All groups of pupils make satisfactory progress from their starting points, and some do better than that. Most pupils attend well, although Travellers and pupils from the United States sometimes miss school through family occupational commitments, and a few have longer periods of absence. The school works hard to support these pupils when they return to enable them to catch up with their peers. The progress of pupils with special educational needs and/or disabilities is satisfactory. Some pupils, whose circumstances make them vulnerable, improve rapidly in their attitudes and behaviour because of the good level of pastoral care they receive.
Pupils have a good awareness of how to keep safe, and promote safety through designing fire posters and writing to parents about parking their cars safely. Behaviour is good throughout the school, with effective management of pupils who have real difficulties. The school's achievement of Healthy Schools and Active Mark status points to pupils' good knowledge of keeping healthy and active lifestyles. Pupils grow their own vegetables for use in the popular healthy school meals. The school council represents pupils' views in school and in the wider community. Pupils take part in a wide range of fundraising activities, most recently for the Haitian Earthquake relief fund. Pupils acquire average basic skills so are ready for the next stage of their education. They learn about the world of work from visiting parents and visits to businesses such as a regional newspaper. Pupils' spiritual, moral, social and cultural development is good. They have a good understanding about different cultures, and celebrate their different backgrounds and traditions. The classes are named after continents, enabling pupils to find out about countries around the world.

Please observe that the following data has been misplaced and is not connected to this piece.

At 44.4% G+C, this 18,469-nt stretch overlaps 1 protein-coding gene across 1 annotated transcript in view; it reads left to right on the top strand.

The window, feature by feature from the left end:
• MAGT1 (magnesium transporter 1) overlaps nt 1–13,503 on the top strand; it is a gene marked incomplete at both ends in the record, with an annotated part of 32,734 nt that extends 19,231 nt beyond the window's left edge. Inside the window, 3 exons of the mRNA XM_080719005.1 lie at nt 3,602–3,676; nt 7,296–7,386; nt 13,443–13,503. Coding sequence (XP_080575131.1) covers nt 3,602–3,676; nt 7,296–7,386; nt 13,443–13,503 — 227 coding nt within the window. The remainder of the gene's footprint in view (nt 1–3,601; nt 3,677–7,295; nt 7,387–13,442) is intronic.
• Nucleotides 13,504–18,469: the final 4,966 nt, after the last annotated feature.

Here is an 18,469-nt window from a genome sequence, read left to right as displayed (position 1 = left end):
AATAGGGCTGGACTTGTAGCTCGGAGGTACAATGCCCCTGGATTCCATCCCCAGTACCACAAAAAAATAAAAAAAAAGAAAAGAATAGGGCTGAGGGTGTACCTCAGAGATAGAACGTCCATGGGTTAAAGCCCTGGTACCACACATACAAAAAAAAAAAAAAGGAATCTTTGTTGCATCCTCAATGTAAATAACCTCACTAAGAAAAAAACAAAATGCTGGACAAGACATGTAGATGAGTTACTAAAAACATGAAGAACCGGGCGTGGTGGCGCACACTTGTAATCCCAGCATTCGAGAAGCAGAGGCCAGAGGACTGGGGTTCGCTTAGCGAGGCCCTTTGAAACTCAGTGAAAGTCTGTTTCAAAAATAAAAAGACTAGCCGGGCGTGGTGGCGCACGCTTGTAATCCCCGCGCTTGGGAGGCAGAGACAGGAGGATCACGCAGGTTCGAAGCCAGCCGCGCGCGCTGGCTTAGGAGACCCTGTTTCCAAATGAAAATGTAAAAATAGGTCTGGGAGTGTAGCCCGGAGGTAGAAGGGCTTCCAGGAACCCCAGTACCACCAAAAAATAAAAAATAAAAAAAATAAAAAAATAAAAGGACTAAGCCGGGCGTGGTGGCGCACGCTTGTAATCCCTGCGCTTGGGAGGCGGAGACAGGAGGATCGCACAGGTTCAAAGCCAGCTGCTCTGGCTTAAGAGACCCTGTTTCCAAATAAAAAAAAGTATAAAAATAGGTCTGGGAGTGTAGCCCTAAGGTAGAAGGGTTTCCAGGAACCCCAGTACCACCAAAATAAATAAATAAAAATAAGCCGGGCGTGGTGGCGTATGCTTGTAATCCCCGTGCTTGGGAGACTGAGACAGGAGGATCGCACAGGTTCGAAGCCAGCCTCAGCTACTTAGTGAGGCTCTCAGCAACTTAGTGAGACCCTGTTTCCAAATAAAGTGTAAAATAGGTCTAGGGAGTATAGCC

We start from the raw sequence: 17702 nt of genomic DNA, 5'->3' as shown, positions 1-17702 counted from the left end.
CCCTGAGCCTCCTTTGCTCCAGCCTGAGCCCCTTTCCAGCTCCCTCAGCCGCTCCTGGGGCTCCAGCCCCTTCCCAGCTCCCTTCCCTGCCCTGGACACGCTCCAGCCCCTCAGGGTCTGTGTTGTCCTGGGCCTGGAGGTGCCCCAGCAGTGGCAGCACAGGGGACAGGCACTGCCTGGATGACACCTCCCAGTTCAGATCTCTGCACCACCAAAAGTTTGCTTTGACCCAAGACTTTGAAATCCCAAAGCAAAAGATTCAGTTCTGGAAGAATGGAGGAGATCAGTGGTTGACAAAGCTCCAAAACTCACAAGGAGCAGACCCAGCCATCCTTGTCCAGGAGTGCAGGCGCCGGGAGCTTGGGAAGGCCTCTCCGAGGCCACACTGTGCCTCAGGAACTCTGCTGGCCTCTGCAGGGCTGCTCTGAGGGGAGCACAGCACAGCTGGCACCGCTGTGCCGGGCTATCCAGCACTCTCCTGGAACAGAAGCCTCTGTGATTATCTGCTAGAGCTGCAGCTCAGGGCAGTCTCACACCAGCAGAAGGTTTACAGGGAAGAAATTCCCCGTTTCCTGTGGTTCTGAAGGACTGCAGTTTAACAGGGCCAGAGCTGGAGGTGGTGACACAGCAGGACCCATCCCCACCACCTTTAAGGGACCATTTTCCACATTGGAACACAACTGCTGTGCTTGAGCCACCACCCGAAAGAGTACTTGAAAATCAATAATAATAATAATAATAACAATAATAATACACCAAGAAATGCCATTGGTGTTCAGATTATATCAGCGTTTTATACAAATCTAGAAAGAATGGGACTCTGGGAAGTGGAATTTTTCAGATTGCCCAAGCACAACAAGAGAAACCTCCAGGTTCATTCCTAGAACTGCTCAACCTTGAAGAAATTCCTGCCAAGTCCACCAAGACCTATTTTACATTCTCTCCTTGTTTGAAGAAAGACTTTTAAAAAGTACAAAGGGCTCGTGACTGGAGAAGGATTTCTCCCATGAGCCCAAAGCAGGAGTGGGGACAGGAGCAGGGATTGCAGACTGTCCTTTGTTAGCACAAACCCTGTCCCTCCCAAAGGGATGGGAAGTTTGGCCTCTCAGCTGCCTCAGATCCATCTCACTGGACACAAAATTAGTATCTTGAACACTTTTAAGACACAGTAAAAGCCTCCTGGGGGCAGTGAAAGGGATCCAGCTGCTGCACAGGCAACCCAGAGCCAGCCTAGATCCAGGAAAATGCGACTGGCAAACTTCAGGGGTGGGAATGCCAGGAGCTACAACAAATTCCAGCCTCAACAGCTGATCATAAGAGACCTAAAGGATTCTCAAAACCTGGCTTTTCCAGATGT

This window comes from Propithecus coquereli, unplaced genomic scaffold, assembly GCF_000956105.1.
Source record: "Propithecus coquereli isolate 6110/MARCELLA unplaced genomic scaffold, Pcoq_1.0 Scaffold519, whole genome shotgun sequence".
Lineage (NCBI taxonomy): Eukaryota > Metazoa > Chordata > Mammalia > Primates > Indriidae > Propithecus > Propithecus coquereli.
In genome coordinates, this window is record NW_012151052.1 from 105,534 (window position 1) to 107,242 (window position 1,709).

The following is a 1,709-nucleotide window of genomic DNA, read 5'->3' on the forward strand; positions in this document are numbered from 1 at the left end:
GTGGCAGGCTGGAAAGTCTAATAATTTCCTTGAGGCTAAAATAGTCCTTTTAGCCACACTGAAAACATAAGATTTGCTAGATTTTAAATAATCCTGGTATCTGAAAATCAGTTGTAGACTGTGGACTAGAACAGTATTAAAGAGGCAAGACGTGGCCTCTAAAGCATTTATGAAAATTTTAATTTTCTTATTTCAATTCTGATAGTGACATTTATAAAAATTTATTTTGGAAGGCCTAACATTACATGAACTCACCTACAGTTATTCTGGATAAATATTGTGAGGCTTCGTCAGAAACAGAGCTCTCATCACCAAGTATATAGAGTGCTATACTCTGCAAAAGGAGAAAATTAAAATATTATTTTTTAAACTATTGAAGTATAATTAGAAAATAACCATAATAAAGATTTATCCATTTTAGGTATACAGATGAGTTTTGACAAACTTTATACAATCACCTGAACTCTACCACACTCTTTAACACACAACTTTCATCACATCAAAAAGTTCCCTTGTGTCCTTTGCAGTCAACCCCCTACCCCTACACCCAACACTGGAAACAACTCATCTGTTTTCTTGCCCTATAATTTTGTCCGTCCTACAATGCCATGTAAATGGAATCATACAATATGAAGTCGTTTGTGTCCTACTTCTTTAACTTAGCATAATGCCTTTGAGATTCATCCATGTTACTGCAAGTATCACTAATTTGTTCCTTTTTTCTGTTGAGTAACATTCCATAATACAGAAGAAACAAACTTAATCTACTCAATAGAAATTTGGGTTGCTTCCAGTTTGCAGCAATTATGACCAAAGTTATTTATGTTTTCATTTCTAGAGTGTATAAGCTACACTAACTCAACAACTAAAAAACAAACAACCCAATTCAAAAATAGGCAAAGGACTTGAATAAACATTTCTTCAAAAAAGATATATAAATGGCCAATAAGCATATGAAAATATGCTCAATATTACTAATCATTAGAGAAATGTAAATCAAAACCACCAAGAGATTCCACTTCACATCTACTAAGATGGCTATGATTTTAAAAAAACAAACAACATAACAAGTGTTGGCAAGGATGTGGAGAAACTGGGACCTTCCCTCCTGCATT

These are the grades for pupils' outcomes
|Pupils' achievement and the extent to which they enjoy their learning|
Taking into account:
The quality of pupils' learning and their progress
The quality of learning for pupils with special educational needs and/or disabilities and their progress